I fell into one of those Youtube spirals the other night (like one does) and I caught an interview from last year with Ellen and Bradley Cooper. Ellen asks Bradley if he is on social media at all, although she admits she already knows he isn’t. When he says “No, I’m not.” she feigns shock and says “Oh my gosh. What do you even do with yourself?”
He laughs, shrugs and mumbles something about being able to waste a lot of time on the internet without social media. But really, a better answer, since he was there to talk about a movie he was filming, would have been, “I create.”
“A Star is Born” comes out this week and Bradley both stars in it and directed it. If he had been sitting around wasting his life on social media, getting distracted by the drama and ridiculousness that can be found on it, he might never have made the movie or made the music for it along with Lady Gaga and Luke Nelson.
Lady-Gaga-and-Bradley-Cooper-in-A-Star-is-Born-2018-670x335Imagine all the books and paintings and songs we would never have heard if social media had existed earlier than it had. Yes, there are good things about social media for a creative. We can share our creations and our art to a wider audience and immediately. But what we lose in that immediate interaction is taking the time to really develop and plan our craft before we throw it to the world. What we lose is the time to actually create because we are distracted by looking at either the work of others or the drama of others.
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We are squelching our inner voice because we can’t hear it over the shouts and creations of others. We are comparing and contrasting and then going back to our creative work, thinking we can’t create as well as the others we’ve seen. Or maybe we think can do the same, but end up disappointing because we never give ourselves time to really develop the skills we need to create, as well as, or better than, those we admire.
Bradley Cooper worked with a voice coach, musicians and others for almost a year and a half,l before creating what many are calling a masterpiece. He had a vision and he put the work in to complete and present that vision.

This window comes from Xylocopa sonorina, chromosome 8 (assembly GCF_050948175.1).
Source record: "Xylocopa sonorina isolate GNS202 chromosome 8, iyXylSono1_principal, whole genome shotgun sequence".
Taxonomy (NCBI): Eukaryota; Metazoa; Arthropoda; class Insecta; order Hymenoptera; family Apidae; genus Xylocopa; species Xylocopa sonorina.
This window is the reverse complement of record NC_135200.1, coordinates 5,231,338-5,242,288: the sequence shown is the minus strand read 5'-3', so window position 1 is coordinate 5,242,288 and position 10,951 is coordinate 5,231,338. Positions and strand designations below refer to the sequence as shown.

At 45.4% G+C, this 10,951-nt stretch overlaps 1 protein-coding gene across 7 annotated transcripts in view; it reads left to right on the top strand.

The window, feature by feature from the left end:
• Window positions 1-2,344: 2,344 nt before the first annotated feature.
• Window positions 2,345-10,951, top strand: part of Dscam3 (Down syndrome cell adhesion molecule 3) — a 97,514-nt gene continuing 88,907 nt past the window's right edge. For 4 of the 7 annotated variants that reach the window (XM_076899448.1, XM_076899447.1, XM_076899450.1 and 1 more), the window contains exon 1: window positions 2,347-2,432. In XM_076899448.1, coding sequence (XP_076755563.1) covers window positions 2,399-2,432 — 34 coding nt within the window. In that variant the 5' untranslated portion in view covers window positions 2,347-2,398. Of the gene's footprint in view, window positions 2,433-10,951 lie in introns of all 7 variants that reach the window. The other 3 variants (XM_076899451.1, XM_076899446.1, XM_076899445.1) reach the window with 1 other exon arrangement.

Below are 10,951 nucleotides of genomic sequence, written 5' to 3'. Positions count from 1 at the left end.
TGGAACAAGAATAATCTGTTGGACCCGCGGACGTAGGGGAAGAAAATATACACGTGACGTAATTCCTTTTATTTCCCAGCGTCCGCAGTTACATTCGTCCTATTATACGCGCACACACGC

If he had wasted his time on the distraction that comes with social media, he may have never reached his goal of creating something he is extremely proud of.
Though I don’t know what Bradley Cooper’s personal reasons for not being on social media are I do think abstaining from it strengthens his creative voice. It’s something other creative people, or anyone with a goal they want to reach, should try as well.

The day God told me I needed to create a war room

One day last month God told me (in so many ways and with various hints) that I needed to go to my war room and pray about all that has been leaving me stressed and tied up in knots inside. The problem was, I didn’t have a war room. I’d never established one.

For anyone asking, “what in the world is a ‘war room’?”, in modern Christian terms a war room is a small, quiet place without distractions, reserved to meet with God about specific issues you are facing in your life.

In all honesty, God has been laying this whole “war room” idea on my heart for months, after I watched the movie War Room, but I’ve been ignoring the prodding because this Mom can’t even use the bathroom alone most nights, let alone lock myself in a closet to pray.

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Yet there I was one day, anxious about so many things and scrolling through Instagram, when I should have been praying, and two posts hit me full in the face. They were both written by women who were also struggling with anxiety. One wrote about withdrawing into her war room during the difficult times.

A half an hour later, this time while I was avoiding life by wasting time on Facebook, the word was in front of me again in a post by blogger, Roslind Jukic. 

“When you find yourself soul-weary, the first place you need to go is to your war room,” Roslind wrote. “And here’s why: Satan will take advantage of your weariness. He will whisper lies to your heart. He has already been creating a strategy for your demise. He wants to use your weariness for his purpose, to steal your joy, to rob you of your purpose, and to destroy your testimony. When you are weary, you need to get in your war room and begin developing a strategy against the enemy….a war plan for victory!”

So I made a war room in my bedroom closet. I cleaned it out (tossed clothes and stuffed animals to one side), taped a piece of paper with some pressing issues written on it on the wall and sat in there to pray.

My 11-year old son, who I had practically forced to watch War Room with me one day, found me there and looked bewildered for a moment but then had a moment of realization and said “You’re making a war room aren’t you?” And then he crawled inside with me and I held him for a few moments before he left to make sure his sister wasn’t pulling knives out of drawers to cut open her yogurt tubes.

I came out of my bedroom closet ten minutes later having difficulty breathing because of all the dust in there, but I did it! I had established a war room.

“We pray because our own solutions don’t work and because prayer deploys, activates, and fortifies us against the attacks of the enemy. We pray because we’re serious about taking back the ground he has sought to take from us.”
― Priscilla Shirer

Now I just have to be more consistent about going in it and actually praying about issues facing our family instead of worrying about them.

Do you have your own war room? Or have you thought about creating one? If you have one, how has it helped you and how do you keep yourself consistent in entering it during the tough and stressful moments of life?